The Cornerstone article was devastating, putting an end to Warnke Ministries which closed just a few months after publication of the article. According to Wikipedia,

Warnke largely disappeared from the public scene. He suffered a heart attack in 1997, and in 2000 was attempting a comeback, limited to small churches around the Kentucky area. In 2002, he published Friendly Fire: A Recovery Guide for Believers Battered by Religion (ISBN 0-7684-2124-1), an unapologetic account of what he perceived as his unfair treatment by fellow Christians in the wake of the Cornerstone exposé.

The Amazon.Com product page for Friendly Fire is revealing in how Warnke apparently describes himself today,

A comic by nature and an evangelist by calling, Mike Warnke reigned for 20 years in the 1970s and 80s as the #1 Christian comedian in America, appearing before sellout crowds all across the country.

Warnke, who did release a few Christian comedy albums in the 1970s, apparently forgot to tell the audiences who fell for his Satanic spiel that the joke was on them.

Symbolizing Dead Soldiers

Sgt. Patrick Stewart, 34, was killed in Afghanistan last September when his helicopter came under enemy fire. His widow and family are in a dispute with the Department of Veteran Affairs over the religious symbol on his grave. Specifically, Stewart was a Wiccan and the Department of Veteran Affairs doesn’t have an approved symbol for Wiccans/pagans/neo-pagans/witches/whatever-the-hell-they’re-calling-themselves-this-week.

It is a bit strange that there is no approved Wiccan/whatever symbol given that there are almost 40 other approved religious-oriented symbols. On the other hand, the Wiccans might want to be careful what they wish for. As the Associated Press notes,

The Veterans Affairs’ National Cemetary Adminstration allows only approved emblems of religious beliefs on government headstones. Over the years, it has approved more than 30, including symbols for the Tenrikyo Church, United Morovian Church and Sikhs. There’s also an emblem for atheists — but none for Wiccans.

Sounds good, except the atheist symbol is that piece-of-crap symbol that the American Atheists in the 1960s — a stylized picture of an atom with a capital A in the middle. According to the American Atheist site,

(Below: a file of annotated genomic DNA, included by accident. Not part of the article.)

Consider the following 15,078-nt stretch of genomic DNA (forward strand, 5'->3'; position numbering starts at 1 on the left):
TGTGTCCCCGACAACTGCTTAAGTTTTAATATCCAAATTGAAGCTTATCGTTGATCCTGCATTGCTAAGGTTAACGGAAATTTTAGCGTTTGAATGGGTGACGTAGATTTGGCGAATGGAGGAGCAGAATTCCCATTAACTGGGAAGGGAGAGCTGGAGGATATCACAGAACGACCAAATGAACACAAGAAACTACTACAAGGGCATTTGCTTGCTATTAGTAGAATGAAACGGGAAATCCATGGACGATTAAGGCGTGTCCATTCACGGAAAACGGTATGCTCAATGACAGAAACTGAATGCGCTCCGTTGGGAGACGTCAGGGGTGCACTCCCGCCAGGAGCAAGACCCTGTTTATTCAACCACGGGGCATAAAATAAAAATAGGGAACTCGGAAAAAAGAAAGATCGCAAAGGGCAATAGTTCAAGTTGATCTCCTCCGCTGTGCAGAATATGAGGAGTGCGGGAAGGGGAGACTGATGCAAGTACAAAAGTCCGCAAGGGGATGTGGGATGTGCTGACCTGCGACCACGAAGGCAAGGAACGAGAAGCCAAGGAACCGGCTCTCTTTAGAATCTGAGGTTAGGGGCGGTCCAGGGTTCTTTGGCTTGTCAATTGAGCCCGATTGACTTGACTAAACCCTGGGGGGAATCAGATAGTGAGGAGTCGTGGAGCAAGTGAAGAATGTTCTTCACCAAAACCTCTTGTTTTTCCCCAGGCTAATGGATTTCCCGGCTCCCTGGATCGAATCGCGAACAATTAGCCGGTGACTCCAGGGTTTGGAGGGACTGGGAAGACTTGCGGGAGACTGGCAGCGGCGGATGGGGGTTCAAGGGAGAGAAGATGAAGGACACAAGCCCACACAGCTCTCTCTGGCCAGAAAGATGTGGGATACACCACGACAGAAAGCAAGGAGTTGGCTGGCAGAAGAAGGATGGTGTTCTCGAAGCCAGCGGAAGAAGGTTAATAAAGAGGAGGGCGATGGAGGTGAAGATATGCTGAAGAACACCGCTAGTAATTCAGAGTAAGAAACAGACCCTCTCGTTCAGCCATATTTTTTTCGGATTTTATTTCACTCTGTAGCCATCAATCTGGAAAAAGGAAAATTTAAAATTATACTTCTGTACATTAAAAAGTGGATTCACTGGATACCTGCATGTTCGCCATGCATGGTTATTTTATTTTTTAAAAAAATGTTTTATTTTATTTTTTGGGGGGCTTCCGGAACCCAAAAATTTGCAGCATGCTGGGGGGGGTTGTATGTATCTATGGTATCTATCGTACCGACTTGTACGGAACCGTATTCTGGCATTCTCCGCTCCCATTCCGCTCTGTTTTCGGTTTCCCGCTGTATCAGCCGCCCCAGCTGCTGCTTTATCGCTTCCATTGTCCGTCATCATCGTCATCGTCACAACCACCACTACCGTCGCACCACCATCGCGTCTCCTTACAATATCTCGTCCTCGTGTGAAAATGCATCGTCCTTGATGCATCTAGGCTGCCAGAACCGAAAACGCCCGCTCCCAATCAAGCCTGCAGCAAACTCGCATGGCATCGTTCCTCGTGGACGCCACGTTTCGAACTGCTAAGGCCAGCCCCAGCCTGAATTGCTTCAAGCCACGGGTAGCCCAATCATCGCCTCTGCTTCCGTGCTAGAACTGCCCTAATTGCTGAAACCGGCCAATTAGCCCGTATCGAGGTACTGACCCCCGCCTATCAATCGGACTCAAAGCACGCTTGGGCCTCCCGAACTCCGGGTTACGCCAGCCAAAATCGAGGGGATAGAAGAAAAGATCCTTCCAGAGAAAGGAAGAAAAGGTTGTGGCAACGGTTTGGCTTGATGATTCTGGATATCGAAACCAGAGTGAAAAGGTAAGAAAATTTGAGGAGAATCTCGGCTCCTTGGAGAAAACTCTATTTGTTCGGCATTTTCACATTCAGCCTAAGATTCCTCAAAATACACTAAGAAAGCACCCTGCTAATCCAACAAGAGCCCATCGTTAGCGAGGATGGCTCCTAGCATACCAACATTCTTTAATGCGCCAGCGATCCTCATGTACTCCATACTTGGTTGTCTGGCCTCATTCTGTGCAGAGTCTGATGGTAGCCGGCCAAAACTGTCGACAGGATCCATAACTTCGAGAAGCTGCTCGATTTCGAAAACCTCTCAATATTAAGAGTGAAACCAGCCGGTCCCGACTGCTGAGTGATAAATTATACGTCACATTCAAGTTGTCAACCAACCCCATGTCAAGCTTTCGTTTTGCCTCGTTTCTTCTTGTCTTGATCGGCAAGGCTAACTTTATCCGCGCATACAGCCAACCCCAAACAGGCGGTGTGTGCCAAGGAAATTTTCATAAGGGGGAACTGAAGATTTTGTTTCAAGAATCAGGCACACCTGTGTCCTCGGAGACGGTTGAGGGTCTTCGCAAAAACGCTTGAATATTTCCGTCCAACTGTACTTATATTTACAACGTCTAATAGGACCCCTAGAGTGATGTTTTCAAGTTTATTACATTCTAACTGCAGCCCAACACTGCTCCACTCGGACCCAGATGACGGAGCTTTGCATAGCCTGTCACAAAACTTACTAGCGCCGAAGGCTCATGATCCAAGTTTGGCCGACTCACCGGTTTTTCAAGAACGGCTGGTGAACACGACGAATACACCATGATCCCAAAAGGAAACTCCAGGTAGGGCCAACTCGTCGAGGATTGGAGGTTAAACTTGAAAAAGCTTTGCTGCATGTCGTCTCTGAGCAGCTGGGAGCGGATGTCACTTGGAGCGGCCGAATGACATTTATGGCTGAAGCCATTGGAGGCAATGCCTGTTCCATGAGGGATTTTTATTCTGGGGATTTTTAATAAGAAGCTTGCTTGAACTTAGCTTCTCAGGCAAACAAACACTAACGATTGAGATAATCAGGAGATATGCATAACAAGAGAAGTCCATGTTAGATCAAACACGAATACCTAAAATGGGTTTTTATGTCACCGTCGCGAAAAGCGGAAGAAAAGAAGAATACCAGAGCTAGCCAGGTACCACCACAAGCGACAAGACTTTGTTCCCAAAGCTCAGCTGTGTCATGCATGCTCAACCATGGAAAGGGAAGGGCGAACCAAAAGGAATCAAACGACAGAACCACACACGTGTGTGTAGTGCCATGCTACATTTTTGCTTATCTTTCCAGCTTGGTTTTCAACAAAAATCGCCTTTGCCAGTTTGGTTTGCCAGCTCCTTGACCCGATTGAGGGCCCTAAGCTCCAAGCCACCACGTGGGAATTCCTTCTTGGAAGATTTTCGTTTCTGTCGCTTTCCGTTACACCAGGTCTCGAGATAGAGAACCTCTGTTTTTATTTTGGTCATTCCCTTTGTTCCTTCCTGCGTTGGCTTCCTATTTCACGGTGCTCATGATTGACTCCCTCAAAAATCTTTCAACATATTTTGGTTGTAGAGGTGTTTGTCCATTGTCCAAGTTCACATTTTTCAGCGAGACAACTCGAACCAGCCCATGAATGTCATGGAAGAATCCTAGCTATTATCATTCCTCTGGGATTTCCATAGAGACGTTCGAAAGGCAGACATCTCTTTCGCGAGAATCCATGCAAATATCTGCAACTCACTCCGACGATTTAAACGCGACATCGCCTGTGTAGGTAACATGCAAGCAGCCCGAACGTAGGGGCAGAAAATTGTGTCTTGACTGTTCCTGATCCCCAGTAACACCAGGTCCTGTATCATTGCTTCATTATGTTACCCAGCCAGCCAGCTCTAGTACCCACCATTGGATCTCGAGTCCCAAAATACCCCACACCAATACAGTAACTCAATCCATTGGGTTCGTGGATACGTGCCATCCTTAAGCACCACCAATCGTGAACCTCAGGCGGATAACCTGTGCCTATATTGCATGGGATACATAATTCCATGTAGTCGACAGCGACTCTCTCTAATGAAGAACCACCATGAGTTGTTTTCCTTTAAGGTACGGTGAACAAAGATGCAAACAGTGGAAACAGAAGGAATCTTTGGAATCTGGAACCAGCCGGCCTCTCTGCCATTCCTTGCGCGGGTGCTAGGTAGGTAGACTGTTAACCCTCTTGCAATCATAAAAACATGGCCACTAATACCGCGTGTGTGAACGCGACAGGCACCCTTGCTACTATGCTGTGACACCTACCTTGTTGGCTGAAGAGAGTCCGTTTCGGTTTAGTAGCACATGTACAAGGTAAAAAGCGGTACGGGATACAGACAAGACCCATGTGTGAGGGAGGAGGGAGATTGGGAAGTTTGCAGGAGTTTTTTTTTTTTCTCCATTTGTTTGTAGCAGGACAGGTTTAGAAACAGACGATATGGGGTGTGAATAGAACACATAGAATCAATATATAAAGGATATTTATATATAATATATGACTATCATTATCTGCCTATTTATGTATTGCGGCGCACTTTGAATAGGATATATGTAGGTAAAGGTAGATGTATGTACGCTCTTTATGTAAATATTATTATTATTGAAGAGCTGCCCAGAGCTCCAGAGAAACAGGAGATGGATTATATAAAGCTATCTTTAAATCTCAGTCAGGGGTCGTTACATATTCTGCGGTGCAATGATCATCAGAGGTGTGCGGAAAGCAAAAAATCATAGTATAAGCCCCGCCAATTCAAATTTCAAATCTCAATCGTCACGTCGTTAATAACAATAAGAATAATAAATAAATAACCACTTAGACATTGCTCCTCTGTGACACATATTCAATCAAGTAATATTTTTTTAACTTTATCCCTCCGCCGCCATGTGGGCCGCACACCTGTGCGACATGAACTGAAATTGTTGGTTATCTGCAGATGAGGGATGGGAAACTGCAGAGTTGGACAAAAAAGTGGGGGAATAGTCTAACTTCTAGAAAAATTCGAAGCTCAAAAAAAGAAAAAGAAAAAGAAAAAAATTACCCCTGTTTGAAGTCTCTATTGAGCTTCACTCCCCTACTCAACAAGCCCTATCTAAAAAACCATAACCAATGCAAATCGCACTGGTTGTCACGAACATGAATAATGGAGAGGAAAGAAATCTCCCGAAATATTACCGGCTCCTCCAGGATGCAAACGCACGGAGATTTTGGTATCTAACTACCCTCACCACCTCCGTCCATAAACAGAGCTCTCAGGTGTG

When American Atheists was formed in 1963, a contemporary scientific symbol was chosen; this acknowledges that only through the use of scientific analysis and free, open inquiry can humankind reach out for a better life.

This is a bit like approving a single image of Akhnaton to be used by Jews, Christians, Muslims and other monotheists (and, in case you haven’t noticed, atheists for some reason are litigious-prone — someone’s bound to sue at some point). And the explanation for the symbol makes no sense. Hundreds of years from now, future generations are going to come along and think people buried in those graves were some strange electron worshipping cult or something.

Frankly, I’ve always thought that a better choice for an atheist symbol would be the logical negation symbol: ¬

Then again, I think we should put Cthulhu on the $5 bill, so I may be a bit out of the loop with my fellow atheists.


For Wiccan soldier, death brings fight. Associated Press, May 25, 2006.

Maps of Religious Belief/Membership in United States

As part of his American Ethnic Geography courser, Valparaiso professor Jon Kilpinen has posted a gallery of maps that show how religious belief/church membership is distributed across the United States. The data is taken from the Glenmary Research Center’s Religious Congregations and Membership in the United States, 2000.